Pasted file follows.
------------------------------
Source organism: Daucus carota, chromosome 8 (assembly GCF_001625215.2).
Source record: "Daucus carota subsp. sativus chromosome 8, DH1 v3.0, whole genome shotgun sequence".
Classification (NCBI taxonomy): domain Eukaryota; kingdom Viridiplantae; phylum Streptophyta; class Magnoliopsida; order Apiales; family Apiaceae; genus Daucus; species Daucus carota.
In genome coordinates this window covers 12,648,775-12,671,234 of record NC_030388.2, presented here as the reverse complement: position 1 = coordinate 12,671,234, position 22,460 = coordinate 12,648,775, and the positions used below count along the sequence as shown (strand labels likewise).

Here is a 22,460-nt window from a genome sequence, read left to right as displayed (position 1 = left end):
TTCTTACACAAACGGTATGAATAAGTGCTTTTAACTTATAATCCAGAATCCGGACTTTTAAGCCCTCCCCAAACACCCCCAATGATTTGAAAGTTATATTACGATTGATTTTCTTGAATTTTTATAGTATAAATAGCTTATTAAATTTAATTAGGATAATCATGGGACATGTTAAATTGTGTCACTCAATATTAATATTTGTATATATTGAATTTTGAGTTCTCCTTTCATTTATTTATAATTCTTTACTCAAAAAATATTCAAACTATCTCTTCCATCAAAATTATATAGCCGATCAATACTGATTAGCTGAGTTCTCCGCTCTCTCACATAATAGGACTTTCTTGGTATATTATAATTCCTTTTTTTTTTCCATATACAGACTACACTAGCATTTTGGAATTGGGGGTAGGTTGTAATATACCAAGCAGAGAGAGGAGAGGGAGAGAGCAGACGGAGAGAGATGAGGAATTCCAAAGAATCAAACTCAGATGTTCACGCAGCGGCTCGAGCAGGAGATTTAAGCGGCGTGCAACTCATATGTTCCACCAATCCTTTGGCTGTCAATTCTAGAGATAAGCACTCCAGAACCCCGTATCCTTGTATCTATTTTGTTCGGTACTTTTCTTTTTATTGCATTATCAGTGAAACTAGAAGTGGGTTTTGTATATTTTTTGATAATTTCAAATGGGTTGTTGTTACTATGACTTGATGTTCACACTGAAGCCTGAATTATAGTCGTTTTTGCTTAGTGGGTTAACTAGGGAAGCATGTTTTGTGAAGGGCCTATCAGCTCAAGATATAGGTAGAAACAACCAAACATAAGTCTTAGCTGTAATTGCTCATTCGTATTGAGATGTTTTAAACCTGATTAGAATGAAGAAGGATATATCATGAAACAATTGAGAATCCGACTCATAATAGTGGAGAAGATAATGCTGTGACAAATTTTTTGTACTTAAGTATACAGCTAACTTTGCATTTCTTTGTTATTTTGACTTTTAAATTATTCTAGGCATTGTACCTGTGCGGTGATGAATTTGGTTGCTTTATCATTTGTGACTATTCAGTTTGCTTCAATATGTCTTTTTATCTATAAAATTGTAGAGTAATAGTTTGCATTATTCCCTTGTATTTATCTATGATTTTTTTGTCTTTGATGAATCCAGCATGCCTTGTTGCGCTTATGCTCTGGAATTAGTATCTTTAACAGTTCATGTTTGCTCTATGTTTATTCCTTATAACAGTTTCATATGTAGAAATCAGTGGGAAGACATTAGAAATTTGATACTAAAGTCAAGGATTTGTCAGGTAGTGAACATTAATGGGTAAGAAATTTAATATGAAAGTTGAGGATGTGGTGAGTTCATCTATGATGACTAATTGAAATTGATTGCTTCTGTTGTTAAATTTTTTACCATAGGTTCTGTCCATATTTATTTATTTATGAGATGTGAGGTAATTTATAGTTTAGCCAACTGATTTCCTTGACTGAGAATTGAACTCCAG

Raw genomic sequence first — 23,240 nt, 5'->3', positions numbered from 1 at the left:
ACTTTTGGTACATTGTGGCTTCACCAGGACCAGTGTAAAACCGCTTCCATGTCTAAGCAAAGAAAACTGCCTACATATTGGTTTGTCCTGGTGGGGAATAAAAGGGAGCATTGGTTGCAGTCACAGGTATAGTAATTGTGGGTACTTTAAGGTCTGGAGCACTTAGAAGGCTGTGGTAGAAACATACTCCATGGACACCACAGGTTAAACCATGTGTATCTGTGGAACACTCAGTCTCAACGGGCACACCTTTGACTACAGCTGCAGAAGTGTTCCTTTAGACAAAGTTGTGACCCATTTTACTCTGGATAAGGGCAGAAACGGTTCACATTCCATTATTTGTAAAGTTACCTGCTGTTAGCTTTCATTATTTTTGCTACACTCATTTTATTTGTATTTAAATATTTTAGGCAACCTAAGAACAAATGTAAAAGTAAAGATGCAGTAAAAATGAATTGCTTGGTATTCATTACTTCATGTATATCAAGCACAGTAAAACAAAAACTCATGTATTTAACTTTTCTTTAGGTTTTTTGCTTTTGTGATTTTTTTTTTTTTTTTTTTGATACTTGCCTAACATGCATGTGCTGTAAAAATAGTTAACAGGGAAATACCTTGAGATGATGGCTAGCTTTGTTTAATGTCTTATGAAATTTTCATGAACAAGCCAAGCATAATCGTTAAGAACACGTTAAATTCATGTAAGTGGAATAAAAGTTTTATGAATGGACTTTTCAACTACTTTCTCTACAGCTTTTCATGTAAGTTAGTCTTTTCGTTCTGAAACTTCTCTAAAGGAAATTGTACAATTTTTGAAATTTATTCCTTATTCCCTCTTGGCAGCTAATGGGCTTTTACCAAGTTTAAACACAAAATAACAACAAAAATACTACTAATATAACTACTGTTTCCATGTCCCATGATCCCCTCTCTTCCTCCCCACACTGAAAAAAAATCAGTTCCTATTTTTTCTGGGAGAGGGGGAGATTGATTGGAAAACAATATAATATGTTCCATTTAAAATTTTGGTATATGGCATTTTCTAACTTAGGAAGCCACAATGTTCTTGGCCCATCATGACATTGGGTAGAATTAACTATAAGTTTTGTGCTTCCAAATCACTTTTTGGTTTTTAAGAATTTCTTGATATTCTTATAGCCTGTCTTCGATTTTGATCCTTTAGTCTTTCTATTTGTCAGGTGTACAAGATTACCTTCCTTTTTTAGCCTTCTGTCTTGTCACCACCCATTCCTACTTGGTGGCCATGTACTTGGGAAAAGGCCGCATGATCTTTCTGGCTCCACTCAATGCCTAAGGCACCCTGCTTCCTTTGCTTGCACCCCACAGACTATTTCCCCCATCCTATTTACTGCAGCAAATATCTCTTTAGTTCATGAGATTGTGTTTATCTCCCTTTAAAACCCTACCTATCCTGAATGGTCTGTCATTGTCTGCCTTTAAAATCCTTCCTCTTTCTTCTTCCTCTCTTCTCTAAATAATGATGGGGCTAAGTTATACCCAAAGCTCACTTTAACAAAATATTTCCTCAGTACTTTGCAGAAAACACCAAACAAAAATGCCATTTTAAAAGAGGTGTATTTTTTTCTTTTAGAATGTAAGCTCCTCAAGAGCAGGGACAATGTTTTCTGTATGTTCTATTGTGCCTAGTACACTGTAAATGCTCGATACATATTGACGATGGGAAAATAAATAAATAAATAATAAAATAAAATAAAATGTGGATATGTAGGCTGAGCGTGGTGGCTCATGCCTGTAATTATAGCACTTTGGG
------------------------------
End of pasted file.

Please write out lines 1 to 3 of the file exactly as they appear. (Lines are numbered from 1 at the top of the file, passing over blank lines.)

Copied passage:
Source organism: Daucus carota, chromosome 8 (assembly GCF_001625215.2).
Source record: "Daucus carota subsp. sativus chromosome 8, DH1 v3.0, whole genome shotgun sequence".
Classification (NCBI taxonomy): domain Eukaryota; kingdom Viridiplantae; phylum Streptophyta; class Magnoliopsida; order Apiales; family Apiaceae; genus Daucus; species Daucus carota.